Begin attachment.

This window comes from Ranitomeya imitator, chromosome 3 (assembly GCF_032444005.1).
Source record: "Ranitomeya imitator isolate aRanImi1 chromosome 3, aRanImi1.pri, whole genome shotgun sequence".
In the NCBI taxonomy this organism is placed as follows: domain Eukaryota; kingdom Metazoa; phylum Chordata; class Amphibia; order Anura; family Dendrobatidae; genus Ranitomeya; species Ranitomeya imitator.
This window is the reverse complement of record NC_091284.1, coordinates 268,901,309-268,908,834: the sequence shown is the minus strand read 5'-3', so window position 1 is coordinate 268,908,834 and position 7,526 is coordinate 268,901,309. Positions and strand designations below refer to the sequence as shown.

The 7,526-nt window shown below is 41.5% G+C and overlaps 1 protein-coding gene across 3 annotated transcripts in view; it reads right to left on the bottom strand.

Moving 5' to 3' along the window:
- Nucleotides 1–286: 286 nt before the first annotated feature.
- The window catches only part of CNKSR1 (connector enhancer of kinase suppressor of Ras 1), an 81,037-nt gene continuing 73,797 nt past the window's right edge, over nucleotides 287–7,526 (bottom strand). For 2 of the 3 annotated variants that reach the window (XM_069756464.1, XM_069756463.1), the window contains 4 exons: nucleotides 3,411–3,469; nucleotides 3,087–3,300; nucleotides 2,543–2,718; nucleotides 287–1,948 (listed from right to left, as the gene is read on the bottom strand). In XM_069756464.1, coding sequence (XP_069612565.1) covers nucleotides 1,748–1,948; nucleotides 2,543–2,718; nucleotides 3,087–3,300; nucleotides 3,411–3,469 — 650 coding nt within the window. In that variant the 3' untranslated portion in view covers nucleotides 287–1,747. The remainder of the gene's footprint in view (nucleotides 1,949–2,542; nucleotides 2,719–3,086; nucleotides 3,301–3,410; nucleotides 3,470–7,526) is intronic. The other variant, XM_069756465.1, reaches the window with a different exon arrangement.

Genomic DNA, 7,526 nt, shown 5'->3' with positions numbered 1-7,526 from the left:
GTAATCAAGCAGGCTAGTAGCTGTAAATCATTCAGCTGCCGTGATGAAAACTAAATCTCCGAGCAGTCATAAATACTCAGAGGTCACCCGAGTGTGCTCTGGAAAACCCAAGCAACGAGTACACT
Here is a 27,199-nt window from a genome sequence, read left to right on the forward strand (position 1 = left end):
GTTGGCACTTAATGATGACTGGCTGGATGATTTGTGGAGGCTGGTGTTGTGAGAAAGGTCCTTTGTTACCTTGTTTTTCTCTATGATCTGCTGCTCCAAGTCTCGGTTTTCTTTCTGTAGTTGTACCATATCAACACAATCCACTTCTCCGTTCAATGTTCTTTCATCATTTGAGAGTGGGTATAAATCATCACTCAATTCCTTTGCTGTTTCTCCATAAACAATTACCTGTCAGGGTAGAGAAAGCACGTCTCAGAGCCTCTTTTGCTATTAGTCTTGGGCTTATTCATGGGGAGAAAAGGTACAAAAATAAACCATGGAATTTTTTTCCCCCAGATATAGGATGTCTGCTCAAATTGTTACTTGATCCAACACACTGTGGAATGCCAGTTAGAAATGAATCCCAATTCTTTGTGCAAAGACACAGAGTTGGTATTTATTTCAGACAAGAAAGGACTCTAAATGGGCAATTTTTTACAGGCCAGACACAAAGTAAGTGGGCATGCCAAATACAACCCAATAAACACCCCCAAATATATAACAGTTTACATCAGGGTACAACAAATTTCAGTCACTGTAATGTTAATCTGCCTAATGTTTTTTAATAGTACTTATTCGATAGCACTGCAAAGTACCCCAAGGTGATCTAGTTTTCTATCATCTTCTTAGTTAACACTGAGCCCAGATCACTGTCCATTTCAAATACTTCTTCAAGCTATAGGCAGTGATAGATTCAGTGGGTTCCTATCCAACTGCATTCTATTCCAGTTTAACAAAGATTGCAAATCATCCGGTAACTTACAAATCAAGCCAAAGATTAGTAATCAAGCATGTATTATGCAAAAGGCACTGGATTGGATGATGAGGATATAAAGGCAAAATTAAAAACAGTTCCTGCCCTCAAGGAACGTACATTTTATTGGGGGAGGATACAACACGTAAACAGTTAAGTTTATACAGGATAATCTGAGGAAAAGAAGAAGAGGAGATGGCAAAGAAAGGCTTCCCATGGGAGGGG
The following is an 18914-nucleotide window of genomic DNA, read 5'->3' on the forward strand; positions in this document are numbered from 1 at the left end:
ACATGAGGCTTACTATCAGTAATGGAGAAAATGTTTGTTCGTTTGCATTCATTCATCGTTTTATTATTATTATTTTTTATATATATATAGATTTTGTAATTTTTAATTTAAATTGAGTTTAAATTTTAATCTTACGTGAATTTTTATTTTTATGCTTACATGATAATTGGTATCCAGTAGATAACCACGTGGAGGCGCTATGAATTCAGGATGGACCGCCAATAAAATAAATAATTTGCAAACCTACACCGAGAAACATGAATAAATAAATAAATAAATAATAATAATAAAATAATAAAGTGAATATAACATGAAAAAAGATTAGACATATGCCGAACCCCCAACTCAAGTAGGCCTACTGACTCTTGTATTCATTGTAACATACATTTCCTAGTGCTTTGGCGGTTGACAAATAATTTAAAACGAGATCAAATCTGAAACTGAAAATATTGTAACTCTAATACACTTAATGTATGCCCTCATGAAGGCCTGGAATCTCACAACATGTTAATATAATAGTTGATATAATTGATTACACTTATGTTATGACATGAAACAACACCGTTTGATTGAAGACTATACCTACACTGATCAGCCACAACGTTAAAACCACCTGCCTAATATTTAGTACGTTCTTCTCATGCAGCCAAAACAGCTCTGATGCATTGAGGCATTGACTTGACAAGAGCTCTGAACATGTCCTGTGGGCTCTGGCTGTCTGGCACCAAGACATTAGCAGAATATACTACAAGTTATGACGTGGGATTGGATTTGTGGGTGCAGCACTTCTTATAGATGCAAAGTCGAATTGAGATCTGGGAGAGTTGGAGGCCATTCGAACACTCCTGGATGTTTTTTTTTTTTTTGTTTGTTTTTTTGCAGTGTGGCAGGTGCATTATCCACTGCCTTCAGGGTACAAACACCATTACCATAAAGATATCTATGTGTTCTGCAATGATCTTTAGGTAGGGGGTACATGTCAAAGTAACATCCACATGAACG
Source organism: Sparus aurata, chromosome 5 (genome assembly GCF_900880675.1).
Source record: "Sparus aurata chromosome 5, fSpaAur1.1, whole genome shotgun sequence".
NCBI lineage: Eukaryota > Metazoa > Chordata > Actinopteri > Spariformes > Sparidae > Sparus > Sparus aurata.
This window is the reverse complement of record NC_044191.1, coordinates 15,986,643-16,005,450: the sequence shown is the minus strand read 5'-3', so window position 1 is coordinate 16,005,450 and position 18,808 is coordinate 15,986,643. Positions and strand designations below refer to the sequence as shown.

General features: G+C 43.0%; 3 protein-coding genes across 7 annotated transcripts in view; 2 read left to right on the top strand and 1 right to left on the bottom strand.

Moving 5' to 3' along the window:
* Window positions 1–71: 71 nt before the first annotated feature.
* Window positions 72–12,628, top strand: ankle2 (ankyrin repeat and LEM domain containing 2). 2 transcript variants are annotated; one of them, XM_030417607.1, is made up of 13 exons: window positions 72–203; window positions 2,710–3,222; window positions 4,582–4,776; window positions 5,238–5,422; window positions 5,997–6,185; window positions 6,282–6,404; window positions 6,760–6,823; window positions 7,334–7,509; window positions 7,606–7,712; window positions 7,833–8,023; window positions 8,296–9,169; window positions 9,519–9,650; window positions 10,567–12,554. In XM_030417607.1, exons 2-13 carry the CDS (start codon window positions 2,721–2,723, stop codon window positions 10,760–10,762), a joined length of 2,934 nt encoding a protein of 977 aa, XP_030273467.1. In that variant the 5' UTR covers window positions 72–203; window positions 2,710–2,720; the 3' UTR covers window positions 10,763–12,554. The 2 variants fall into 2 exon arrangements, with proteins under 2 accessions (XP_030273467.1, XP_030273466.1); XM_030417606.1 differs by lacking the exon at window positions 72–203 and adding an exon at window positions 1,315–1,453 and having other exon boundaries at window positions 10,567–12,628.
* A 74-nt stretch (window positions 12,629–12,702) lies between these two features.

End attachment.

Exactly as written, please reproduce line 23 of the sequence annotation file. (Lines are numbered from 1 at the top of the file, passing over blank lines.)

* A 74-nt stretch (window positions 12,629–12,702) lies between these two features.